Biodiversity Conservation

Bazaruto Archipelago is one of the most important marine sanctuaries along the East African coastline, with a range of critical habitats for many rare and endemic species. In addition to being in an ecologically rich tropical zone, its varied marine habitats contribute to an outstanding wealth of species, including 500 marine and coastal mollusc species, 2,000 fish species and nine marine mammal species, including whales, dolphins and the dugong. Migratory species move through the park’s productive marine environment, such as whale sharks, great white sharks, manta rays and killer, southern right and humpback whales.

The archipelago’s reefs are a valuable resource as they are an isolated node of reef development between the limited reefs in southern Mozambique and South Africa and the more extensive coral reefs north of Beira.

Bazaruto Archipelago National Park was declared a protected area in 1971, when its unique ecological value was first recognised.

Species Restorations and Monitoring

A dugong swimming in the protected waters of Bazaruto. © Christian Schlamann

Following collaborative research work coordinated by park management, the research team successfully applied to the International Union for Conservation of Nature (IUCN) to reassess the status of the East Africa dugong (Dugong dugong), of which the last-known viable population exists in Bazaruto. As a result, the IUCN approved the relisting of the East Africa subspecies, from Vulnerable to Critically Endangered on the IUCN Red Data List. The reclassification is an important conservation milestone.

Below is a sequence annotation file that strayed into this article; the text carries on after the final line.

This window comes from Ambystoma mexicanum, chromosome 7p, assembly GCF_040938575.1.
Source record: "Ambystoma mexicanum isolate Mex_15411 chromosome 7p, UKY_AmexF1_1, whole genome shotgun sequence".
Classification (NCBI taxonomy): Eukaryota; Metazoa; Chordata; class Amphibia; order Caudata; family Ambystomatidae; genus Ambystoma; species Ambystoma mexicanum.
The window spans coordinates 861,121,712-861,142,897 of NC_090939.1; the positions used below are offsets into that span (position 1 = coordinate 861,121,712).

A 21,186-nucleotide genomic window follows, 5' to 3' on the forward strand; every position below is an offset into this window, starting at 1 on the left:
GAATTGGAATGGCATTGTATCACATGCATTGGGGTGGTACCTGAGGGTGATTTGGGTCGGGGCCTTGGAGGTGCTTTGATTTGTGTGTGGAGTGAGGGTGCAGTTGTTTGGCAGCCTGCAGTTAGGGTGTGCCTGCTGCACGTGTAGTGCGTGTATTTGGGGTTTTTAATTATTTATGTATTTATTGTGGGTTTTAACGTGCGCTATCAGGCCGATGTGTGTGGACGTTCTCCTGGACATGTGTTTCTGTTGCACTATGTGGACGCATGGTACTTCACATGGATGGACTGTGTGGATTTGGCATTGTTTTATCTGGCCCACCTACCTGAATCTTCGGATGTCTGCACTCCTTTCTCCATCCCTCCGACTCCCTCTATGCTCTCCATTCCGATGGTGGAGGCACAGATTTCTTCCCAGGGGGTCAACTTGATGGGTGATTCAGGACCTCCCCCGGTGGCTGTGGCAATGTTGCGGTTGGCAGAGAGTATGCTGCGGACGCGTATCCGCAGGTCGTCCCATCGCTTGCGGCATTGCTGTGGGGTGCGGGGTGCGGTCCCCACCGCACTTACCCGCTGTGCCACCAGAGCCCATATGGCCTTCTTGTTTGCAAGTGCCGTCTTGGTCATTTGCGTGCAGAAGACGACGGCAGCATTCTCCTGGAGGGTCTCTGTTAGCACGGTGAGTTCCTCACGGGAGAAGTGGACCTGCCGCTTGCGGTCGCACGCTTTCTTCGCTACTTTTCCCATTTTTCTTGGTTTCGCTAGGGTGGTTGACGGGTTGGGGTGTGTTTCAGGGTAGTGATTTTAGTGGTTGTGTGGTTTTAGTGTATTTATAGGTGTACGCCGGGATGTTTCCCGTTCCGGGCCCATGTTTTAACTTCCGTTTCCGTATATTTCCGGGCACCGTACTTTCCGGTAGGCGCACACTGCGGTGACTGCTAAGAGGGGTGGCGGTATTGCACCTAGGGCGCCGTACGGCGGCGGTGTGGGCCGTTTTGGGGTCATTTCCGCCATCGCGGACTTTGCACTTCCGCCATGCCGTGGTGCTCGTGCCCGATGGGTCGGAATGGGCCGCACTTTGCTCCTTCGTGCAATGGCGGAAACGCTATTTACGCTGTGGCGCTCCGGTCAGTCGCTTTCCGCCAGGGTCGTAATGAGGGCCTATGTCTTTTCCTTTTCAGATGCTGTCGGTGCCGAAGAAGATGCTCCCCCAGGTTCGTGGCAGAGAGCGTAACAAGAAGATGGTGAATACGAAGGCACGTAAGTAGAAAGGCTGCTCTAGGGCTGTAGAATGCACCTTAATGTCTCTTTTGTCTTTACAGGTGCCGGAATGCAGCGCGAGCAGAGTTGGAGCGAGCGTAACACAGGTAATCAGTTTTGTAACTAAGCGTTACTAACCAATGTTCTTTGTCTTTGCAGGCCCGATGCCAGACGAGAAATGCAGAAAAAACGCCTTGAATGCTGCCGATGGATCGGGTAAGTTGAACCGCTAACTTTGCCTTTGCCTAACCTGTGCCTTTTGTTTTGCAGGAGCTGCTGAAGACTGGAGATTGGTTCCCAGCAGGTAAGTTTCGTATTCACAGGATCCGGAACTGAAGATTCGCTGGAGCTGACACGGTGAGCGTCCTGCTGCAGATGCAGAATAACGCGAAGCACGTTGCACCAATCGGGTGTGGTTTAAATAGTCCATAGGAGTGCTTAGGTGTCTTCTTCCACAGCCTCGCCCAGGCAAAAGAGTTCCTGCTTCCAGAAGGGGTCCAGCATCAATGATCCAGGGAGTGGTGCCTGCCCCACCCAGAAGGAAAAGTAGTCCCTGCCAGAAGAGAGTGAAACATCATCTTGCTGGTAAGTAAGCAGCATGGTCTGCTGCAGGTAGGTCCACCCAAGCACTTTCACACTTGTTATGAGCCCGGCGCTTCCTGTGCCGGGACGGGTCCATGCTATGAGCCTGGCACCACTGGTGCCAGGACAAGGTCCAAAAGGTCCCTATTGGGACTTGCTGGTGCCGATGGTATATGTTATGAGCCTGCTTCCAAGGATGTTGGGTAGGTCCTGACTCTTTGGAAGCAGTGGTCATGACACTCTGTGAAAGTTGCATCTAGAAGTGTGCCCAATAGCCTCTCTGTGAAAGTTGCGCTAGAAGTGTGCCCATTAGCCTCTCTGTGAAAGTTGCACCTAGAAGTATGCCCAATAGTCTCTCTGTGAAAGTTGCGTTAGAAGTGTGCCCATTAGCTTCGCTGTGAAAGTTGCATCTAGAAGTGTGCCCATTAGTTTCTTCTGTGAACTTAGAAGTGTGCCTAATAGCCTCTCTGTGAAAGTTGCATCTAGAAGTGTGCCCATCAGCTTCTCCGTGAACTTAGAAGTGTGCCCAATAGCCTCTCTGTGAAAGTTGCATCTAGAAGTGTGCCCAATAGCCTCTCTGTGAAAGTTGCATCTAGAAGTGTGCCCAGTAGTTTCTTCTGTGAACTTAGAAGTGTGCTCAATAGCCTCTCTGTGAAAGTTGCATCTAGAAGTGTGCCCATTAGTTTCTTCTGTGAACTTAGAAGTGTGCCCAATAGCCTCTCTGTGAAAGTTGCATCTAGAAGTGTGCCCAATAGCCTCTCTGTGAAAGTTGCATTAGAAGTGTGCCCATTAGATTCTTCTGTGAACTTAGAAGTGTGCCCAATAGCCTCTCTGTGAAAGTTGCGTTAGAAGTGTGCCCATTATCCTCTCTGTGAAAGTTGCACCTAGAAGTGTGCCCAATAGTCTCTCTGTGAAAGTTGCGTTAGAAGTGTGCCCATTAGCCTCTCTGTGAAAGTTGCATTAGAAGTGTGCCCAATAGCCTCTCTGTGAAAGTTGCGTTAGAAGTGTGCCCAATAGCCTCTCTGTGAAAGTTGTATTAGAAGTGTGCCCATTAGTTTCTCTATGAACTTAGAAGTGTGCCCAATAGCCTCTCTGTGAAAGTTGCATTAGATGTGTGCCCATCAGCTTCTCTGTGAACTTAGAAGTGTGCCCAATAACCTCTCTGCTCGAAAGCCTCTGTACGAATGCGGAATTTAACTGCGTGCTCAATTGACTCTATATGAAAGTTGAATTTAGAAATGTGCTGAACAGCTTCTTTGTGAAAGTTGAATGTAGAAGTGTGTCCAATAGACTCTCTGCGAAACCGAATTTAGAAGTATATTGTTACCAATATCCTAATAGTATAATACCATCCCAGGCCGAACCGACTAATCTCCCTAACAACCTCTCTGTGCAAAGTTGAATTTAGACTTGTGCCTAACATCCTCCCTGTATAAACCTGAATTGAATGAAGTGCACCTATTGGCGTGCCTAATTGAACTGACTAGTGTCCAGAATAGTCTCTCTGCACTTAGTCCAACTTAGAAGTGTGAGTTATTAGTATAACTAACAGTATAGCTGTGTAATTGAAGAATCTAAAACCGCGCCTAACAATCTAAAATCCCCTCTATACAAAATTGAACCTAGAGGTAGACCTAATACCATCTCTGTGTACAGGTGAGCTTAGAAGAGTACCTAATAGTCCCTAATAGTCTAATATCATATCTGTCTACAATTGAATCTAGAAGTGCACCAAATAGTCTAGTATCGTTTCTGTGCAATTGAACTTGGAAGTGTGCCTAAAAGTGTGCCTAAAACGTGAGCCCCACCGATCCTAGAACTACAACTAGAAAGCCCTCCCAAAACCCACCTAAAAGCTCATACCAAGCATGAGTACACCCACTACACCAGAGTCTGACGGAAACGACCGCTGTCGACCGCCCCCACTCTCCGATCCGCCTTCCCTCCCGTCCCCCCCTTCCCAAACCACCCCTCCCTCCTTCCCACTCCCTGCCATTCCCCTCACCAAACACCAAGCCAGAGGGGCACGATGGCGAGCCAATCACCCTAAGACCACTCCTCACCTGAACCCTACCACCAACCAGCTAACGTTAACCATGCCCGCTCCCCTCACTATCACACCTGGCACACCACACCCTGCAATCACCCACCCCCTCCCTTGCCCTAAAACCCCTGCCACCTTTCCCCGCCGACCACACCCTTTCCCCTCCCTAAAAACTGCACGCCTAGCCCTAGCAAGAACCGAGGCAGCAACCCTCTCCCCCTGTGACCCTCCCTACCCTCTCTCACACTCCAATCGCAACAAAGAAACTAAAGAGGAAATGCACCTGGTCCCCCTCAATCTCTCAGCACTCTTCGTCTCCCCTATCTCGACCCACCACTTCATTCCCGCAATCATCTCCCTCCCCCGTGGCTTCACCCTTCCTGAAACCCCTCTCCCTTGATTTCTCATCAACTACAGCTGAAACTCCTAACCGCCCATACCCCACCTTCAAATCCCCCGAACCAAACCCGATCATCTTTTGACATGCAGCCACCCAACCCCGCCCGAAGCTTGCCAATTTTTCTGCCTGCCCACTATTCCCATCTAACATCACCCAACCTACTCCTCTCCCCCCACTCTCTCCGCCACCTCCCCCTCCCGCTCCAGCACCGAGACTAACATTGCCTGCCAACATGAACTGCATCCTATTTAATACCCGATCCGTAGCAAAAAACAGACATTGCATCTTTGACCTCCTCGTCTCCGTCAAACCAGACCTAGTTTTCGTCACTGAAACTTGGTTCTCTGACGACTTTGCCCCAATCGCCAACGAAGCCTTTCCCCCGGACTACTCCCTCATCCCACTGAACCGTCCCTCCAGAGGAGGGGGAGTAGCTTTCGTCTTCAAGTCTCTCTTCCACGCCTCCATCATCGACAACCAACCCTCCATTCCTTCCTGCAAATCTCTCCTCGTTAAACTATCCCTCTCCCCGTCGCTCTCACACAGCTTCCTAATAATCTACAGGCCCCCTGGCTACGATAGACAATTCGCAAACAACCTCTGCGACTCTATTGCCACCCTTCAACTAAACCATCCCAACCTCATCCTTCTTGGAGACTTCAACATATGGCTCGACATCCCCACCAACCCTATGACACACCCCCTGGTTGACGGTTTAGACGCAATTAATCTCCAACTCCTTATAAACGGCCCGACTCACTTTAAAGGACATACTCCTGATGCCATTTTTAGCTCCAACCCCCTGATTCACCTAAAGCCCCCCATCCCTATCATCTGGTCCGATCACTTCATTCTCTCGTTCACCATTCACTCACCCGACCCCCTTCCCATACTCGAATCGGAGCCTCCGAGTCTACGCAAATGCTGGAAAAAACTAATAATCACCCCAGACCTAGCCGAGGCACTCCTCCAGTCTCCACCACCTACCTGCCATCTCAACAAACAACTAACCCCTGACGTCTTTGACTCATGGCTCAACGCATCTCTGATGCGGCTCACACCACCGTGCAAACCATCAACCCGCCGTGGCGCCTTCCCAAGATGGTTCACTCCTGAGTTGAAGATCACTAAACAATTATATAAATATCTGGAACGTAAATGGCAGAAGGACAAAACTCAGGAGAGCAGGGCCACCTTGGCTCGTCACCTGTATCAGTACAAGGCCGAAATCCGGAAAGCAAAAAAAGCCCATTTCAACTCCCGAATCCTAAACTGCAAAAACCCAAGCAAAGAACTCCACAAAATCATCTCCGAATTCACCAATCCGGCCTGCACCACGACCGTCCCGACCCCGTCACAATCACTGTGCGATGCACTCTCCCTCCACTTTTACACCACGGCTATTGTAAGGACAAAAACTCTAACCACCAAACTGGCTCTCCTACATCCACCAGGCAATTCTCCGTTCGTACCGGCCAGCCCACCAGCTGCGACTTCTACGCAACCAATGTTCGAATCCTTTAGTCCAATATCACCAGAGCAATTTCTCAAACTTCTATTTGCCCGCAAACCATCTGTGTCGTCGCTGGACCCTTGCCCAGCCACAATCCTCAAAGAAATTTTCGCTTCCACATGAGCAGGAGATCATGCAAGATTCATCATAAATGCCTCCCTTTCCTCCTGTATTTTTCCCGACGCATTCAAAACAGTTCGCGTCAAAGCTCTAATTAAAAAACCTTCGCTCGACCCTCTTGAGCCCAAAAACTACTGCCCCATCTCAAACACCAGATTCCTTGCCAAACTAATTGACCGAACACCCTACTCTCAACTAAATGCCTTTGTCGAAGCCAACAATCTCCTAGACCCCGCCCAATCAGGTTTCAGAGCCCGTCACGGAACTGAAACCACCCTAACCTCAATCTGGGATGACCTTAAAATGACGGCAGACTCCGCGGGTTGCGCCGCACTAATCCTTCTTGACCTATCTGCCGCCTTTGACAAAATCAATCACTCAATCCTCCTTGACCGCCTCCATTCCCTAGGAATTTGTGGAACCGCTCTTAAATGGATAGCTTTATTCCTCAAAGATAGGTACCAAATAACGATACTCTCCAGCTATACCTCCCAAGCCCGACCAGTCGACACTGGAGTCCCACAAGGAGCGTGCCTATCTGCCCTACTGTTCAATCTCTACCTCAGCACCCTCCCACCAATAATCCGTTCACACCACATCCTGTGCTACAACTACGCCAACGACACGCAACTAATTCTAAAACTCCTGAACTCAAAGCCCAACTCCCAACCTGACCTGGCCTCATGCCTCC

Aerial dugong counts this year saw 119 individuals, with 16 calves, indicating a healthy, stable population of a few hundred. Hundreds of turtles, sharks, rays, dolphins and whales were also seen during the counts.

Bazaruto is the only known place in the western Indian Ocean where all five regionally resident turtle species (leatherback, loggerhead, green, olive ridley and hawksbill) nest. Fourteen Bazaruto turtle monitors, 18 rangers and nine Vilankulo Sanctuary turtle monitors received training, in partnership with Centro Terra Viva (CTV), on turtle tagging, protocols for monitoring and techniques for relocating nests to stable areas. A total of 76 nests of all sea turtle species were recorded for the 2021/2022 season, with approximately 4,500 live hatchlings counted.

Conservation Law Enforcement

Marine rangers patrolling the islands of Bazaruto ©Andrew MacDonald

The diverse habitats around the Bazaruto Archipelago are under threat due to illegal and unsustainable fishing practices, unregulated natural resource use, and uncontrolled tourism activities. These not only threaten its biodiversity but have resulted in a considerable loss in park revenue, leading to the further impoverishment of local communities.

Bazaruto’s skilled ranger unit of Mozambican nationals is tasked with protecting their natural heritage while building strong relationships with the people who live in and around the park. Twenty new rangers were recruited, including Mozambique’s first female seafaring rangers. Patrols on land and sea, jointly with local government, have resulted in a steady decline in illegal activities in the park.

Further conservation efforts include looking at new sustainable fishing techniques that are less destructive than seine netting; these have been well received by the community.